How To Make Update Query Faster In Mysql

In this tutorial, we will learn how to make update queries faster in MySQL. Running an update query is an essential operation while managing databases. However, if done ineffectively, it can result in slower server performance and affect the user experience. This tutorial will guide you through several steps you can take to optimize and speed up your update queries in MySQL.

Step 1: Optimize SELECT Clause

A crucial step in optimizing your update query is to improve the performance of the SELECT clause. The faster you can find the rows to be updated, the faster the actual update operation will be. Make sure the WHERE clause in your SELECT is well indexed. If needed, create additional indexes to speed up the search.

For example, consider the following update query:

To speed up this query, you can add an index on the ‘designation’ column:

Now, MySQL will be able to find the rows to be updated more quickly.

Step 2: Use JOIN Instead of Subquery

Using a JOIN instead of a subquery can significantly improve the performance of your update queries. Subqueries often require the MySQL engine to process the inner query first and use the result for the outer query. This process is time-consuming and resource-intensive.

Consider the following example:

Here, you can improve the performance by using a JOIN instead of a subquery:

This will make the query faster, as MySQL can process both tables simultaneously.

Step 3: Break Updates into Smaller Chunks

Updating a large number of rows simultaneously can have a considerable impact on server performance. By breaking the update operation into smaller chunks, you can reduce the load on the server and further optimize the performance.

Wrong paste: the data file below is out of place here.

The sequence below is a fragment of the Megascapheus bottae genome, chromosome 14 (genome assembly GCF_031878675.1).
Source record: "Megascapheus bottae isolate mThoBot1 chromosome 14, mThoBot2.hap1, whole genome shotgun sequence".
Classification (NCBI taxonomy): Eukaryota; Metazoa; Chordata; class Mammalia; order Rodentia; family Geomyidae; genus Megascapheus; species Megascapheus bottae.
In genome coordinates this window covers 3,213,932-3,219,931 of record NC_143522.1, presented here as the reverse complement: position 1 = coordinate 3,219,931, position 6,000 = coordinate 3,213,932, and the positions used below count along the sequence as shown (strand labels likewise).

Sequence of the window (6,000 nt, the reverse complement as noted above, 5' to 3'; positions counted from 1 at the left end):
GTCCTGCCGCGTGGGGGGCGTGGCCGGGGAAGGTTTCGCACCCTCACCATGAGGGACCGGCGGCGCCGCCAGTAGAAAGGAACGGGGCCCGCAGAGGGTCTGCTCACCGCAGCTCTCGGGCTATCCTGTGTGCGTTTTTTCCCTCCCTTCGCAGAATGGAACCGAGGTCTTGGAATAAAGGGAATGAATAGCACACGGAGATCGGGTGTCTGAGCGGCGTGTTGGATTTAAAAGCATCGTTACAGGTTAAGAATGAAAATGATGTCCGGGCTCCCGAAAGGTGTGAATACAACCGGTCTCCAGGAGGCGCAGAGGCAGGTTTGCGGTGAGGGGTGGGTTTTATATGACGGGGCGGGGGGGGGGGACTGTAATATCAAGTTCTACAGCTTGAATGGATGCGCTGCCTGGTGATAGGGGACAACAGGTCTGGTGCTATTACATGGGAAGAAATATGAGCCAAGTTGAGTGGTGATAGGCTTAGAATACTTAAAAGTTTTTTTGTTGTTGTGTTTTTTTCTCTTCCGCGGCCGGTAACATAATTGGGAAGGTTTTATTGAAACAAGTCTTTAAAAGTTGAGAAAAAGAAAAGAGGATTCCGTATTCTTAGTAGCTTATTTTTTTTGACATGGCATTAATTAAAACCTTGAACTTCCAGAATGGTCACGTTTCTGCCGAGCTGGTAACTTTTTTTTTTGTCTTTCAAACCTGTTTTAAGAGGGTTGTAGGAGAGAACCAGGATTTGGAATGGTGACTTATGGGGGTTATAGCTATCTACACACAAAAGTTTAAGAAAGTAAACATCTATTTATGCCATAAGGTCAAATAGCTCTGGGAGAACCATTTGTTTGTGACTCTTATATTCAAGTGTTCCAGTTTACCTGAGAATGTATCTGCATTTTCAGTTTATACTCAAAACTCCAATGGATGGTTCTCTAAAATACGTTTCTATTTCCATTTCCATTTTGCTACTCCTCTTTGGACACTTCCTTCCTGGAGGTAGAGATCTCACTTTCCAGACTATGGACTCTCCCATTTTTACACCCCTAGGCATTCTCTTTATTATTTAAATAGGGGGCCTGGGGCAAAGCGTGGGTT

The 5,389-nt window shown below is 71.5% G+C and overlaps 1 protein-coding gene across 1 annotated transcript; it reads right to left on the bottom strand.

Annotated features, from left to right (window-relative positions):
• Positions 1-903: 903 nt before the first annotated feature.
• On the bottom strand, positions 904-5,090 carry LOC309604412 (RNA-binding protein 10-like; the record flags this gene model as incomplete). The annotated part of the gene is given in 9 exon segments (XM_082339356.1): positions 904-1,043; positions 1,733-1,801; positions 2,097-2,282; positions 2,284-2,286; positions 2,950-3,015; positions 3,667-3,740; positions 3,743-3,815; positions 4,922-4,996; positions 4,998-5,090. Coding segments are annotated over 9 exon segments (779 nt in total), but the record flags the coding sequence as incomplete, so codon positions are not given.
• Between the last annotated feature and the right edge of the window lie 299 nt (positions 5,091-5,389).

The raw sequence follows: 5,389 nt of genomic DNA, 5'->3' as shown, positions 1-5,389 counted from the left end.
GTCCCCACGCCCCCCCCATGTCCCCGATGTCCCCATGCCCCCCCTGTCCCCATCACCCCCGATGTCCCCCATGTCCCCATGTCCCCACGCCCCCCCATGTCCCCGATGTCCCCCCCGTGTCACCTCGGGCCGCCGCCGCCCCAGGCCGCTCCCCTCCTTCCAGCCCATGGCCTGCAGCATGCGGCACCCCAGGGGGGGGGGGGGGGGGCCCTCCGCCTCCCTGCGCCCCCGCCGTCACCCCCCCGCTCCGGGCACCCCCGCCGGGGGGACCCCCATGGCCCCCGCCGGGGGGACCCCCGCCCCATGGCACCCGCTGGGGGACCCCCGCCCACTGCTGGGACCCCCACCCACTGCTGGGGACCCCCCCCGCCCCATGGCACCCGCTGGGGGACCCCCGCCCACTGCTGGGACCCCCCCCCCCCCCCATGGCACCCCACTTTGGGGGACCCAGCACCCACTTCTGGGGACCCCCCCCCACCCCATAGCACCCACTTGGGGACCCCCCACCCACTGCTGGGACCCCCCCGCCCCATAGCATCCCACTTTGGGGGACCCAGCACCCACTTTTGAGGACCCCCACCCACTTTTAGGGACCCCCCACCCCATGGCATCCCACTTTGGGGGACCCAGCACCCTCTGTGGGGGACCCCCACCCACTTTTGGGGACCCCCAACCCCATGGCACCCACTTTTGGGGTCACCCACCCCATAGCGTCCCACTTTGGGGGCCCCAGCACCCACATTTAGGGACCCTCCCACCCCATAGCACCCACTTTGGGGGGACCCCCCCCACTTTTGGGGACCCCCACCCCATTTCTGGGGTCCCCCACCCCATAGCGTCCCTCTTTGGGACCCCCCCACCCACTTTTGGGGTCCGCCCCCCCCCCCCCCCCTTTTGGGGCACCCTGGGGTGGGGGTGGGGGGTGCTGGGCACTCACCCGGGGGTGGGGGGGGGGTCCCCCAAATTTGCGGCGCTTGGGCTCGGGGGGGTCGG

For example:

By running several smaller update queries, you can distribute the workload and improve server performance.

Step 4: Use the LIMIT Clause

Another option to break updates into smaller chunks is to use the LIMIT clause. By limiting the number of rows updated simultaneously, you can prevent the server from being overloaded.

For example:

In this example, we update only 100 rows at a time, which reduces the impact on overall server performance.

Step 5: Run UPDATEs in Transactions

Running multiple update queries in a single transaction can reduce the number of write-locks and improve the query performance. Make sure you use the START TRANSACTION and COMMIT commands to group the update queries together.

For example:

By running the update queries within a transaction, you minimize the number of write locks and improve query performance.


Optimizing your update queries in MySQL is crucial for efficient database management and improved server performance.

Some key steps to make your update queries faster in MySQL include optimizing the SELECT clause, using JOINs instead of subqueries, breaking updates into smaller chunks using the LIMIT clause, and running multiple update queries in transactions.

Overall, by implementing these optimization techniques, you can significantly speed up your update queries in MySQL.